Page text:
Professor Yonggang Zhu
Microfluidics for Biomedical Applications
Microfluidics has attracted more and more attention since the last two devices for both fundamental research and applications. The applications of microfluidics in biology ranges from biosensors for sensing chemical and biological substances, organ on a chip for drug screening to biomaterials development. This talk will report the developments of microfluidic devices for biosensing and organ on a chip applications. The first part will discuss the detection of Handra virus and cancer biomarkers using microchip-based sensor techniques. The key microflow control techniques such as magnetic microbeads trapping, magnetic and acoustic micromixing have been developed to enable the fast biochemical reactions. Detection of cancer biomarkers has been demonstrated with fast speed and high sensitivity. A SERS (Surface enhanced Ramon Spectroscopy) based method for antibody detection has also been demonstrated using the platform. The second part of the talk will report the development of an alveolar microchip to investigation the chaotic flow pattern in alveoli and its effect on micro and nanoparticles transport deep in lung.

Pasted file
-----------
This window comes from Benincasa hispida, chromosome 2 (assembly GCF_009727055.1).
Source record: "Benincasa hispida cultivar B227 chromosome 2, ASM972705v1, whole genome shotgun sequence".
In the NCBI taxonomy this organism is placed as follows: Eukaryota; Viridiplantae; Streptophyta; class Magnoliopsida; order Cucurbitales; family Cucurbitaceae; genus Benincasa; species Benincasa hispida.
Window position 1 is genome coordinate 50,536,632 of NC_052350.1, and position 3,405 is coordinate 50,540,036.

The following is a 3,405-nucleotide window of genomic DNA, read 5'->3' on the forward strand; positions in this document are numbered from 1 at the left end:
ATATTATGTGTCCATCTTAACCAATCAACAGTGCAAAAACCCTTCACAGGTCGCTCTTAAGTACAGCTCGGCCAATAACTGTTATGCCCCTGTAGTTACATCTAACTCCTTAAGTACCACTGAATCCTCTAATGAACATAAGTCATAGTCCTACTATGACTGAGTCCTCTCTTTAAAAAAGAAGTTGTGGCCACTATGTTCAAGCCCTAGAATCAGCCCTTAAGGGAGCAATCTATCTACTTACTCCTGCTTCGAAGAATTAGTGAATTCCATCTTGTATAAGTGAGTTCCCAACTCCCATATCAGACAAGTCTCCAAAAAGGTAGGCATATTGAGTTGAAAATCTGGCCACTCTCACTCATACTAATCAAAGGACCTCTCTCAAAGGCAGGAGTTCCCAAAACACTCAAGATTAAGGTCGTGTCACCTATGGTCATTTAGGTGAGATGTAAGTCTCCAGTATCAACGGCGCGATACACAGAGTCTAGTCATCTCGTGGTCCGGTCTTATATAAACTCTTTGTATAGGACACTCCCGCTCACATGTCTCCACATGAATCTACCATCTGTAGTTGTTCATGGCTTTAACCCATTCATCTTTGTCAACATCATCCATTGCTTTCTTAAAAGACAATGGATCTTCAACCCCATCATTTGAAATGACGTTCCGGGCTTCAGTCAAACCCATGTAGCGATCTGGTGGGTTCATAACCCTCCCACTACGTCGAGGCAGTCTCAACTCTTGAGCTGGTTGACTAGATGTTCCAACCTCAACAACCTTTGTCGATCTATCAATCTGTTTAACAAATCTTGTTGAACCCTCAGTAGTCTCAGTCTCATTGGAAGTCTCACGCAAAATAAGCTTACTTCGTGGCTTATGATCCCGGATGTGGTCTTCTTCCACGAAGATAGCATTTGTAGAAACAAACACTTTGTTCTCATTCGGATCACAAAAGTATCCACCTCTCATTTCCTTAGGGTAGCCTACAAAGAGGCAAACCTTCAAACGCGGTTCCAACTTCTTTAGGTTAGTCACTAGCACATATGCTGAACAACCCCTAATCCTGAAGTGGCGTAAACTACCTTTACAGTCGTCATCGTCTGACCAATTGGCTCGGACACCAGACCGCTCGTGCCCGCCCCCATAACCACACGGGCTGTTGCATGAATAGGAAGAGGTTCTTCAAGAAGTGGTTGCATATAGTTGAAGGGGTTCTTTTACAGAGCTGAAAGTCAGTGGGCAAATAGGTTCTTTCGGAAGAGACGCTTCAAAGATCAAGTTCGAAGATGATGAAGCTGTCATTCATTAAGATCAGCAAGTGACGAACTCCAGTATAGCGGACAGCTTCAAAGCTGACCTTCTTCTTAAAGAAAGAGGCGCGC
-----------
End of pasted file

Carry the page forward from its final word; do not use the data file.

Professor Yonggang Zhu is currently a Professor and director of Center for Microflows and Nanoflows at Harbin Institute of Technology, ShenZhen, China, and a Joint Professor at School of Science, RMIT University, Australia. Prior to this, he held the positions of Senior Principal Research Scientist and Research Team Leader for the Microfluidics and Fluid Dynamics Team in CSIRO Australia, Senior Technology Fellow at Melbourne Centre for Nanofabrication. His current research interests include micro- and nanoscale thermal & fluid flows, lab on a chip devices, microthermal systems, multiphase flows and micro-sensors. He has led many research and development projects in developing advanced technologies for chemical and biological sensing, new materials development, thermal management systems and industry applications. Prof. Zhu has published over 200 papers including book chapters, journal articles, conference papers and technical reports. He is the winner of 2012 Australian Museum Eureka Science Prize for Outstanding Science in Support of Defence or National Security.